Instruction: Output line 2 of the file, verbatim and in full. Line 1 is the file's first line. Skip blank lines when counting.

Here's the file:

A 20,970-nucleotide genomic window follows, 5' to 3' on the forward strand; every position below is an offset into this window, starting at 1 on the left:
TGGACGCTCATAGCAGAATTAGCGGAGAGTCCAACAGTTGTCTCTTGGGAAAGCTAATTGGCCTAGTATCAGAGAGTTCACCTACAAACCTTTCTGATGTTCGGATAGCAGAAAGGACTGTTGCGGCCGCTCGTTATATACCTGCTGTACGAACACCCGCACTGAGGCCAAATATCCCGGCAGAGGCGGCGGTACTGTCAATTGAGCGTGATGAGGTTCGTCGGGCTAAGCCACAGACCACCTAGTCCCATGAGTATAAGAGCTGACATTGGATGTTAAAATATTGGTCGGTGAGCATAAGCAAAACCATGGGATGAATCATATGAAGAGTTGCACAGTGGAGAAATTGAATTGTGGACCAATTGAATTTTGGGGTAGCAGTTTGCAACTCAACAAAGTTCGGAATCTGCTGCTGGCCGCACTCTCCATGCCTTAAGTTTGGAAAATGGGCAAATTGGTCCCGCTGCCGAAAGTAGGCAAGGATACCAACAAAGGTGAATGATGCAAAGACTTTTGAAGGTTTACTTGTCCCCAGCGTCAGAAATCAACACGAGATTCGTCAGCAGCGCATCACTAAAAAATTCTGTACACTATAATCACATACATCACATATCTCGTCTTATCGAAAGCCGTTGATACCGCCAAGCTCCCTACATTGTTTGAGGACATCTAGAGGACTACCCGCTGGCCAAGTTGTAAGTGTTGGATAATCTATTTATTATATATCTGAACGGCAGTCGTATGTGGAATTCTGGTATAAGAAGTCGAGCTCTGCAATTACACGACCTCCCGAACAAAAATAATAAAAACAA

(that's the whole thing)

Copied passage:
TGGACGCTCATAGCAGAATTAGCGGAGAGTCCAACAGTTGTCTCTTGGGAAAGCTAATTGGCCTAGTATCAGAGAGTTCACCTACAAACCTTTCTGATGTTCGGATAGCAGAAAGGACTGTTGCGGCCGCTCGTTATATACCTGCTGTACGAACACCCGCACTGAGGCCAAATATCCCGGCAGAGGCGGCGGTACTGTCAATTGAGCGTGATGAGGTTCGTCGGGCTAAGCCACAGACCACCTAGTCCCATGAGTATAAGAGCTGACATTGGATGTTAAAATATTGGTCGGTGAGCATAAGCAAAACCATGGGATGAATCATATGAAGAGTTGCACAGTGGAGAAATTGAATTGTGGACCAATTGAATTTTGGGGTAGCAGTTTGCAACTCAACAAAGTTCGGAATCTGCTGCTGGCCGCACTCTCCATGCCTTAAGTTTGGAAAATGGGCAAATTGGTCCCGCTGCCGAAAGTAGGCAAGGATACCAACAAAGGTGAATGATGCAAAGACTTTTGAAGGTTTACTTGTCCCCAGCGTCAGAAATCAACACGAGATTCGTCAGCAGCGCATCACTAAAAAATTCTGTACACTATAATCACATACATCACATATCTCGTCTTATCGAAAGCCGTTGATACCGCCAAGCTCCCTACATTGTTTGAGGACATCTAGAGGACTACCCGCTGGCCAAGTTGTAAGTGTTGGATAATCTATTTATTATATATCTGAACGGCAGTCGTATGTGGAATTCTGGTATAAGAAGTCGAGCTCTGCAATTACACGACCTCCCGAACAAAAATAATAAAAACAA